Rest in Pieces

Bit of a bummer day on the tools, getting jobs finished around the property.  Self inflicted in each case too.

Started when trying to use the wrong tool for the job – using a log splitter like a sledge hammer.  Other than the fact that a log splitter has a much softer metal, so does not transfer impact properly (and deforms easily!), the handle is not designed to absorb the impacts I was delivering, and split itself.

The main failure however, was my Bosch (green) 710W drill.  It has been used, and abused for years and years – 14 to be exact.  Thought I’d manage to kill it more than once, but it kept running.  Had the insulation almost smoking, but it survived.  Until today, when trying to drive large screws (bugle-headed hex 100mm screws!) was just too much torque, and the drill overheated just that bit too far, and the gearbox mechanism failed.  The drill still goes forward, but it is well down on torque, and I will mega-test it before plugging it in again, to test the internal insulation.

But as far as it goes, it is in the dead-tool basket.

So I shopped around for a replacement, and specifically a corded drill.  There is plenty of room for cordless, but I still like to have corded models.

After my previous drill experience, Bosch certainly was a strong contender, but I didn’t let that influence me too much when looking at the range of models out there, at least in my local district.  After a couple of stores and not finding enough choice, I headed into Total Tools.  That is where I found my range.

And settled on……. a Bosch!  Specifically, the GSB16-RE.  That doesn’t mean much to me either, but it is a basic drill – what I needed, and could justify.  It is effectively the Bosch blue version of the drill I had. 700W.

bosch-gsb-16-re-impact-drill-650w-range

(Bosch blue is the professional range).  It cost around $130 or so – so not too scary.  NOT chosen to drive those bugle screws though – no need to torture another drill to death!

I did try to find something (corded) that could drive the screws – needed something with very high torque.  I know there are plenty of impact drivers out there, and at some stage I’ll get one, but just not this week!  I did try a corded Makita impact driver (230W, 100Nm) failed dismally, and I ended up getting a $17 Koken bit for my socket set to finish the job.  Not sure if it is 100Nm or not – the green Bosch with 30Nm was driving the screws, and got most home until it hit some real hardwood.  Would have thought there would be a more noticeable difference (granted I did kill the drill to achieve it).

The guys at Total Tools (Carrum Downs) did let me have a play with a couple of ‘real’ impact drivers – tried a 14V Panasonic and it drove without a problem.  Didn’t struggle (but could tell it was working).  Didn’t see what the 18V Panasonic was like, but I did get to try the Milwaukee 18V.  Not sure what it would take to stop it, certainly not that 100mm screw!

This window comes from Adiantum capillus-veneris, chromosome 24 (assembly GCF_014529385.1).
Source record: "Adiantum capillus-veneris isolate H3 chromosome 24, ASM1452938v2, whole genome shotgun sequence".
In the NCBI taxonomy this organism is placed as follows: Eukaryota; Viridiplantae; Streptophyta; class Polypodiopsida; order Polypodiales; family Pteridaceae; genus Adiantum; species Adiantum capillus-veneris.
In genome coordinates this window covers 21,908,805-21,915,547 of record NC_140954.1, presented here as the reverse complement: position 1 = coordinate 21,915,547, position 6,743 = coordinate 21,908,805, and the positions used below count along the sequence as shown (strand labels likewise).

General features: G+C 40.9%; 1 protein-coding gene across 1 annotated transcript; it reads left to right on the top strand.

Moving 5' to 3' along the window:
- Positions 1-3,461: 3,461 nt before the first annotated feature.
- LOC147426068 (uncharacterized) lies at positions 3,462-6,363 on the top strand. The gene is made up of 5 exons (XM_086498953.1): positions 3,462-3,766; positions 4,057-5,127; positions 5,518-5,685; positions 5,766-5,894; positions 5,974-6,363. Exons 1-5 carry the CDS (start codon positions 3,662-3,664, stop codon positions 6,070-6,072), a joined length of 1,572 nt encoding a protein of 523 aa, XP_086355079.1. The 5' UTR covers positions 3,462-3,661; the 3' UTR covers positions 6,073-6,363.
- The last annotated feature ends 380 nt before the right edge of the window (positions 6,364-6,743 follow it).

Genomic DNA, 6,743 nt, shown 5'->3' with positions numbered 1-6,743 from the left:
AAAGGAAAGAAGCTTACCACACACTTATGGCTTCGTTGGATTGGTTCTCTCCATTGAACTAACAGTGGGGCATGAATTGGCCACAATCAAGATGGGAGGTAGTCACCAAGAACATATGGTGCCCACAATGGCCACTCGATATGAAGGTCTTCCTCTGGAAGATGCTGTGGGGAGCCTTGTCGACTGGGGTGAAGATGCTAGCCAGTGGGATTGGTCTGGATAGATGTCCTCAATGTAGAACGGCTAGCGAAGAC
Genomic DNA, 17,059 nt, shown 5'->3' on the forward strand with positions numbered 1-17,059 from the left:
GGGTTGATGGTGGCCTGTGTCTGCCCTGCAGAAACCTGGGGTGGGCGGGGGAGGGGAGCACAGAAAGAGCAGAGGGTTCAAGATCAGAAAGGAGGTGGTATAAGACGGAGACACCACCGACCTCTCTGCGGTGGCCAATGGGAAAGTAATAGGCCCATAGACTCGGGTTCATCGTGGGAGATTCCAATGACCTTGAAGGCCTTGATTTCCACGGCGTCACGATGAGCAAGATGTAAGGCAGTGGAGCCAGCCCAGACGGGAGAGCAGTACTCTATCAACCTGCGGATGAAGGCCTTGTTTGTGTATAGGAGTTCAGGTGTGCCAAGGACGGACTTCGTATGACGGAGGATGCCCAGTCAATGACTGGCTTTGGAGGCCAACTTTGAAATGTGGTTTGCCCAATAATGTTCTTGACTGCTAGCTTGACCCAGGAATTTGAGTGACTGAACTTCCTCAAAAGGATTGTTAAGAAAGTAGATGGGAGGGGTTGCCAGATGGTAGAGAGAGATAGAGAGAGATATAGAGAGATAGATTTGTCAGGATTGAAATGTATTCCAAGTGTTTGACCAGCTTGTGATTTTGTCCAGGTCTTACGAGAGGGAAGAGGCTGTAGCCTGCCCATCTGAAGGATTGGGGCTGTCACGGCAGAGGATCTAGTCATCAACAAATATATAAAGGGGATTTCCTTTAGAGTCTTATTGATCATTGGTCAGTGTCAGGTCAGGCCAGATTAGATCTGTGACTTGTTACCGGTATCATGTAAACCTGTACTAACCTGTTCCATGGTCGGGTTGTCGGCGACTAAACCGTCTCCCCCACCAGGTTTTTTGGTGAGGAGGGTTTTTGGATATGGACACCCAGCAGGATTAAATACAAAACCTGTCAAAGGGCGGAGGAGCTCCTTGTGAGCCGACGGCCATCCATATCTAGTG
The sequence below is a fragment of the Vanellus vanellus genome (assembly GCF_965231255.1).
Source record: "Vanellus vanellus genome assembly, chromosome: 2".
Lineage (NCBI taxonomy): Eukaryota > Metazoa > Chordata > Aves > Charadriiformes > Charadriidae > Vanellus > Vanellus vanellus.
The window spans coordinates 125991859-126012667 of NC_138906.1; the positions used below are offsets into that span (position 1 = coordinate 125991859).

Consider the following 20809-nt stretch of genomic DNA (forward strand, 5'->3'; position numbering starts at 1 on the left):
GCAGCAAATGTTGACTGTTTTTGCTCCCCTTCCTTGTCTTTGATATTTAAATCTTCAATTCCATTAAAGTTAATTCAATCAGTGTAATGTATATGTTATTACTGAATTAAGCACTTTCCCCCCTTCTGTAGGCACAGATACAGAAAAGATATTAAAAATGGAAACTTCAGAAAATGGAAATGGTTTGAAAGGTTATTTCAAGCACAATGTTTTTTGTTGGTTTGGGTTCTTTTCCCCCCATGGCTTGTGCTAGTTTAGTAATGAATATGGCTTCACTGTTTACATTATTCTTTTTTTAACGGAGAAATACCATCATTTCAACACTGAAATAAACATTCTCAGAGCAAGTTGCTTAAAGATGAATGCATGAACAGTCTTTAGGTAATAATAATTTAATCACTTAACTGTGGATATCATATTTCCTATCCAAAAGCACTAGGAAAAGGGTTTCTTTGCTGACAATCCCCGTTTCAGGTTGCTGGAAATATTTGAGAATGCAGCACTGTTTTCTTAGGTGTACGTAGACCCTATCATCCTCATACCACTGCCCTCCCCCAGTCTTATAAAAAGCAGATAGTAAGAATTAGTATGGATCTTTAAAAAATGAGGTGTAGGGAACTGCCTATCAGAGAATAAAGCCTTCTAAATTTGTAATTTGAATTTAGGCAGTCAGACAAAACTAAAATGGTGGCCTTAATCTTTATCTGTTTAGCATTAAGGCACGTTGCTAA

3F.022-3056-1

The Panasonic 14.4V has 150Nm torque, and the Milwaukee 18V has 158Nm.  So there is the benchmark when I do come to the point to choose an impact driver.

As to the sledge hammer, they also had the Stanley FatMax 10lb fibreglass handled sledgehammer.  Done deal.

20411_prev

6 Responses

  1. Use the correct tool for the job, in this case an impact driver is the tool of choice. It won’t strip the screws and has that lovely impact action that makes screwing around a real pleasure.

    • Yeah – not going to disagree with you there. I like the function of the Rockwell 12V driver (which is only a baby compared to the real deal, but still has worked well up until now. It had no chance on this job!)

  2. Now Mate
    The sledgie is not for the bugles is it.

    • You mean there is a better way?

  3. Stuart,
    Try a Protool QuaDrive 18v Impact Driver, it is the Rolls Royce Ultimate suitable for a man of your impecable taste, may come in a Systainer?

    • Certainly was interested in that – was concerned the maximum torque was rated at 60Nm, given the 100Nm dedicated driver couldn’t drive, and had to go to a 150Nm tool to drive the screws I was playing with.

      Might have to chat to my Festool dealer (Ideal Tools) to get the low down (and perhaps have a chance to put one through its paces!)

Leave a Reply

Fill in your details below or click an icon to log in:

WordPress.com Logo

You are commenting using your WordPress.com account. Log Out / Change )

Twitter picture

You are commenting using your Twitter account. Log Out / Change )

Facebook photo

You are commenting using your Facebook account. Log Out / Change )

Google+ photo

You are commenting using your Google+ account. Log Out / Change )

Connecting to %s

Follow

Get every new post delivered to your Inbox.

Join 1,577 other followers

%d bloggers like this: